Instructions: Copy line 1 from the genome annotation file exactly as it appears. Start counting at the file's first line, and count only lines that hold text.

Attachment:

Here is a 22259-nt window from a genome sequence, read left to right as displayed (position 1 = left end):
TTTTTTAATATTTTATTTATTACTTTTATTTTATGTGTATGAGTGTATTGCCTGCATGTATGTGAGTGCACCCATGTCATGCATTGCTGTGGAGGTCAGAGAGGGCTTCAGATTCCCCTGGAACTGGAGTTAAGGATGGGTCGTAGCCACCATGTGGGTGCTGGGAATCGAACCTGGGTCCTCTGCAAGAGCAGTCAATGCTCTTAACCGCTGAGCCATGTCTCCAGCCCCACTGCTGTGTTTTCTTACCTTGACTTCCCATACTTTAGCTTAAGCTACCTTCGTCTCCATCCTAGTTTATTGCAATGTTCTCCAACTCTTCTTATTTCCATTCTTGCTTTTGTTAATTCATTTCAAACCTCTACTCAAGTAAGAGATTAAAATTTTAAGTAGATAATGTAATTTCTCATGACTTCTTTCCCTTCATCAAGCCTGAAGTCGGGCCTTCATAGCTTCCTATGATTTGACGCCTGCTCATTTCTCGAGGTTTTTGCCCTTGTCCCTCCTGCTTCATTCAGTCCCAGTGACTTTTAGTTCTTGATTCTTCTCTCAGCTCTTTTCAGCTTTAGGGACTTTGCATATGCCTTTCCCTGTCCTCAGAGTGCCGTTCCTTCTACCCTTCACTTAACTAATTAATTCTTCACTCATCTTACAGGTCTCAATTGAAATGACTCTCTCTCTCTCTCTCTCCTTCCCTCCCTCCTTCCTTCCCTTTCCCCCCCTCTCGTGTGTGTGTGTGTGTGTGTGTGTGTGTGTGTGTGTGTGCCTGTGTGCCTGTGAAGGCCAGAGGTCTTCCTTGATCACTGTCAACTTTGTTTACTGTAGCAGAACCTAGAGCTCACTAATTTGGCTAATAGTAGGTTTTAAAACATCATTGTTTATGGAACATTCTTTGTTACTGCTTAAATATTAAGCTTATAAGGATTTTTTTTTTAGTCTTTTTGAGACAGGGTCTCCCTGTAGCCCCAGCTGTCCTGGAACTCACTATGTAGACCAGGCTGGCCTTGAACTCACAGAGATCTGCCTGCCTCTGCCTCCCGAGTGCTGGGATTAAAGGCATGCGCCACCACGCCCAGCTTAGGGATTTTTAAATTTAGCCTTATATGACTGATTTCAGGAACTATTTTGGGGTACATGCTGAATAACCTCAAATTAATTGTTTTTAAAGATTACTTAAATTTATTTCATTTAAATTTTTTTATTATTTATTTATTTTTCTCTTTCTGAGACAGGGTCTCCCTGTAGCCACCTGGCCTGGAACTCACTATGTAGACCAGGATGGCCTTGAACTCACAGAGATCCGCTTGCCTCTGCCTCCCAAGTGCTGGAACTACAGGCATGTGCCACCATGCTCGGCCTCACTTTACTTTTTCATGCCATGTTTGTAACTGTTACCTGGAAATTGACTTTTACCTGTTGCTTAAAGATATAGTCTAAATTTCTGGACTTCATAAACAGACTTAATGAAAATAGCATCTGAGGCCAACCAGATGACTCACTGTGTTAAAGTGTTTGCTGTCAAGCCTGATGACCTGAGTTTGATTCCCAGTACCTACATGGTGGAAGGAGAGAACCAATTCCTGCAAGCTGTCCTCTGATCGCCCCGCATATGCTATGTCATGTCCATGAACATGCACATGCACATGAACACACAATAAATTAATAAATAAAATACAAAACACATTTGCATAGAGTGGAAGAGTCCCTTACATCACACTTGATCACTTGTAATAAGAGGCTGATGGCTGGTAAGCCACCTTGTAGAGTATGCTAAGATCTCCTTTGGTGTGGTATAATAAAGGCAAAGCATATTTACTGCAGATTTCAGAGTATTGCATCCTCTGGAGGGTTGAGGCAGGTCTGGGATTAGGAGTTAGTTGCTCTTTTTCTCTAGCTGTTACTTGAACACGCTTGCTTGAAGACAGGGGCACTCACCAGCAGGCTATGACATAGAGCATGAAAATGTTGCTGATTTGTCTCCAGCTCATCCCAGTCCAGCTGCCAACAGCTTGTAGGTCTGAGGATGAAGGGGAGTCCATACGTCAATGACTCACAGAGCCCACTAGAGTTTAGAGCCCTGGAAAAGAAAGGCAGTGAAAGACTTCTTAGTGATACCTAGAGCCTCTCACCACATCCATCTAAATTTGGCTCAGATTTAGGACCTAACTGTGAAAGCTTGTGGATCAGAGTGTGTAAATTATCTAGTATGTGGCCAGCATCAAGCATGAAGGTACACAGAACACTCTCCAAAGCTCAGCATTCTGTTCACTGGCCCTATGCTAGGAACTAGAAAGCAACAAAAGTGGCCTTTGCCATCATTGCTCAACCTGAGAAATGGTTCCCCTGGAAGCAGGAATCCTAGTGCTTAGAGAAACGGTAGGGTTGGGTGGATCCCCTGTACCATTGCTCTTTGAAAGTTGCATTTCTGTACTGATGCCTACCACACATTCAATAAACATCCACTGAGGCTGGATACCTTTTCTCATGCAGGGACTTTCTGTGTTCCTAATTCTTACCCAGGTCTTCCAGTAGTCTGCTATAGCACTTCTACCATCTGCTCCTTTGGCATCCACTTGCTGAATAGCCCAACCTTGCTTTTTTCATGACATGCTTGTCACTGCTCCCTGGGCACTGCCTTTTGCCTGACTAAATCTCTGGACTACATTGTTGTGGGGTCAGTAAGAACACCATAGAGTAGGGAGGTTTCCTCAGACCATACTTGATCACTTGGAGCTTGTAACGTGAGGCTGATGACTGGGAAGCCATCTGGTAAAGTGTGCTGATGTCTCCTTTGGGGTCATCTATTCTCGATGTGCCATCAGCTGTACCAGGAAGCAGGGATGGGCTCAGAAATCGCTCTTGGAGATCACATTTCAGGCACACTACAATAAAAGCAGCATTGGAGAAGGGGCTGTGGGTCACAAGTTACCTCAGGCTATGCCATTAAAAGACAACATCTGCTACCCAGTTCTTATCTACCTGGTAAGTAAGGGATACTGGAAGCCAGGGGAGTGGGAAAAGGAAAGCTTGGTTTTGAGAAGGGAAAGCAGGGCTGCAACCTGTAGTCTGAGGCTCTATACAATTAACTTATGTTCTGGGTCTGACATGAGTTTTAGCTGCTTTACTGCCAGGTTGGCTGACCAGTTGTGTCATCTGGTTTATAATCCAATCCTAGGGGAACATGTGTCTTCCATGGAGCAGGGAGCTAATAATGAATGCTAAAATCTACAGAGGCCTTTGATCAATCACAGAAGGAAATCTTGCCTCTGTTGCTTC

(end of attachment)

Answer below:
Here is a 22259-nt window from a genome sequence, read left to right as displayed (position 1 = left end):